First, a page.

Last updated: November 15, 2013
NHGRI announces grants to the Centers for Excellence in Ethical, Legal and Social Implications Research Program
By Steven Benowitz
Associate Director of Communications, Extramural Research Program
How will families respond to information about their future children's genetic risks? What might be the impact of providing information on the genomics of psychiatric conditions to patients, families and physicians? How does the genome affect a person's response to the flu virus and vaccine, and what ethical issues might this raise?These and other questions will be investigated by researchers supported by the Ethical, Legal and Social Implications (ELSI) research program at the National Human Genome Research Institute (NHGRI)'s Division of Genomics and Society.
To research these questions, NHGRI awarded two Specialized Center grants and three Exploratory Center grants this past summer under its Centers for Excellence in Ethical, Legal and Social Implications Research (CEERs) program. The CEERS program, established in 2004, brings together experts in bioethics, law, behavioral and social sciences, clinical research, theology, public policy, and genetic and genomic research to develop innovative, interdisciplinary research approaches related to genomic research.
"One of the major goals of these programs is to better understand the ethical implications of the science, which we hope in turn will help inform the development of future research efforts," said Joy Boyer, senior program analyst in the division's ELSI program. All centers also focus on translating research into formats that can be used in the development of research, health and social policy options, she added.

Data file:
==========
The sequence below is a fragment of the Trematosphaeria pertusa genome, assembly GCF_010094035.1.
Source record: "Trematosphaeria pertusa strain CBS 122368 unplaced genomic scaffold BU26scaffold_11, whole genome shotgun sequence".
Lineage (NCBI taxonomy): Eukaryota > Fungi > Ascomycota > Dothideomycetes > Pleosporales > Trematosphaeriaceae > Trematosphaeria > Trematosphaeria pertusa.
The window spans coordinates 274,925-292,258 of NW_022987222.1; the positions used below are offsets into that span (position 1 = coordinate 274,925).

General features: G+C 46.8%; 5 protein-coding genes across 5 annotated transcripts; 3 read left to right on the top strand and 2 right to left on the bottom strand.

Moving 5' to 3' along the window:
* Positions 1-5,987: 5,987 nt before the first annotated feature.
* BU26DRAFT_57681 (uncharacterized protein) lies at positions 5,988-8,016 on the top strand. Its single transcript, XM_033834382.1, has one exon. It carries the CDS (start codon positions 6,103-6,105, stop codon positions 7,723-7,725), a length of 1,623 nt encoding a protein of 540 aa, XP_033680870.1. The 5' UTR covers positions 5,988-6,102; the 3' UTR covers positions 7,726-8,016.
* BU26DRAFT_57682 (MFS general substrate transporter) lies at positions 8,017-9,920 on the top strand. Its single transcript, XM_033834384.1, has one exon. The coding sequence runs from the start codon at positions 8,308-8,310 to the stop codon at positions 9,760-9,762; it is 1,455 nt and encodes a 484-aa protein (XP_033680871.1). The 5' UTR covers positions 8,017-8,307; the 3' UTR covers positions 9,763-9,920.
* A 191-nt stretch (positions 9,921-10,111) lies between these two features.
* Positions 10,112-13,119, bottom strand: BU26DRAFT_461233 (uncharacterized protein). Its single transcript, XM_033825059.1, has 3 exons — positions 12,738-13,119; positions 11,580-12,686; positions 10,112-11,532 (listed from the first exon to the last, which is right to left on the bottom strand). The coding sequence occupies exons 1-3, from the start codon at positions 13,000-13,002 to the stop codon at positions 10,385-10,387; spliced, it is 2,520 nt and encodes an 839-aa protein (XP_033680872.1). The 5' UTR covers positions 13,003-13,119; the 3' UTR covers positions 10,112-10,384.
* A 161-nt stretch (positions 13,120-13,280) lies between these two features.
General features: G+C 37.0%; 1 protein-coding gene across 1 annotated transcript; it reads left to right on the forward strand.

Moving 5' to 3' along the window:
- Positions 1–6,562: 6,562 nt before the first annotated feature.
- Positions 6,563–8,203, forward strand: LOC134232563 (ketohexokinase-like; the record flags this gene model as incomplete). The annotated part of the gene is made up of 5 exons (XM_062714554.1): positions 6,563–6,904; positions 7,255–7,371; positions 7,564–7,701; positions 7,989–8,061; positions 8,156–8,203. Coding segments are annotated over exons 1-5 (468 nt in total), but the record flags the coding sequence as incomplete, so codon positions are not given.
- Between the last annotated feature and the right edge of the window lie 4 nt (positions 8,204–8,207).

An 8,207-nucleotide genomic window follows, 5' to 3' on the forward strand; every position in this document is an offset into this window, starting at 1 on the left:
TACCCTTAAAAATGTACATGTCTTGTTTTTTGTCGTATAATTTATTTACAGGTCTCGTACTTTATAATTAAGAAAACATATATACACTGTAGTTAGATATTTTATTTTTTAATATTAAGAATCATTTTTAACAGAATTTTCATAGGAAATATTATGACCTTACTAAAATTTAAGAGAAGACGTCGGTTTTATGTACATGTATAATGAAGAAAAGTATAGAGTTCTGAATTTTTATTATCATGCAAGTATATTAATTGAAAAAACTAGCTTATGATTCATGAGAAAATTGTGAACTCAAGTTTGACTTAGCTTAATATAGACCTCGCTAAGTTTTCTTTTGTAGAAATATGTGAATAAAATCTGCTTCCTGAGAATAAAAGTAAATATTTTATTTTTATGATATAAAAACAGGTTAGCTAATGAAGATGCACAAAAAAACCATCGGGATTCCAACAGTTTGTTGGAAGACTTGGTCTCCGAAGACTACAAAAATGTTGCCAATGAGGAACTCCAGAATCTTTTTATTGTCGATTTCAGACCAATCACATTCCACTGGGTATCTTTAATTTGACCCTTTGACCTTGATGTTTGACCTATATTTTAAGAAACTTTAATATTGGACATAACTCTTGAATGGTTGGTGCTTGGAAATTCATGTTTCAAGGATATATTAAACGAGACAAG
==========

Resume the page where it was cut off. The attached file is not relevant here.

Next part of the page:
The newly funded grants will do the following:
- The Center for Genomics and Society at the University of North Carolina at Chapel Hill, led by Gail Henderson, Ph.D., received a Specialized Center grant for $5.8 million to design, conduct and assess the ethical, legal and social implications of a genomic screening trial, focused on rare mutations that place people at risk for preventable conditions and on the assessment of genomic risk for common disease.
- With a Specialized Center grant award of $5.2 million, the Center for Research on the Ethical, Legal and Social Implications of Psychiatric, Neurologic and Behavioral Genetics at Columbia University Medical Center in New York City will study prenatal screening and its impact on couples, and the use of psychiatric and behavioral genetic information in the courts. Paul Appelbaum, M.D., will act as the project's principal investigator.
- At the University of Utah Center for Excellence in ELSI Research in Salt Lake City, Jeffrey Botkin, Ph.D., and his colleagues will research the use of genomics in prenatal and newborn screening. With a three-year Exploratory Center grant of nearly $790,000, they will develop and conduct two pilot projects on how screening information and choices are communicated to couples. Investigators would like to develop and formally evaluate communication strategies and tools to support informed decision-making in these contexts.
- With its $850,000 Exploratory Center grant, a team at Johns Hopkins University in Baltimore will establish a center called Genomic Uses in Infectious Disease and Epidemics, or GUIDE. Jeffrey Kahn, Ph.D., Gail Geller, Sc.D., and colleagues at the Johns Hopkins Berman Institute of Bioethics will explore ethical issues that surround the application of genomics to infectious disease and epidemics. A multidisciplinary team of experts in genomics, immunology, infectious disease, bioethics, epidemiology and policy will focus initially on pandemic influenza and hepatitis C.
- Investigators at the Kaiser Permanente Division of Research and the University of California, San Francisco are using their Exploratory Center award to create a Center for Transdisciplinary ELSI Research in Translational Genomics. Barbara Koenig, Ph.D., Carol Somkin, Ph.D., and colleagues plan to use the $778,000 grant to conduct small pilot projects to better understand barriers to moving genomics from the research lab to the medical clinic. They will also explore human research subject protection issues and genomic data access and management.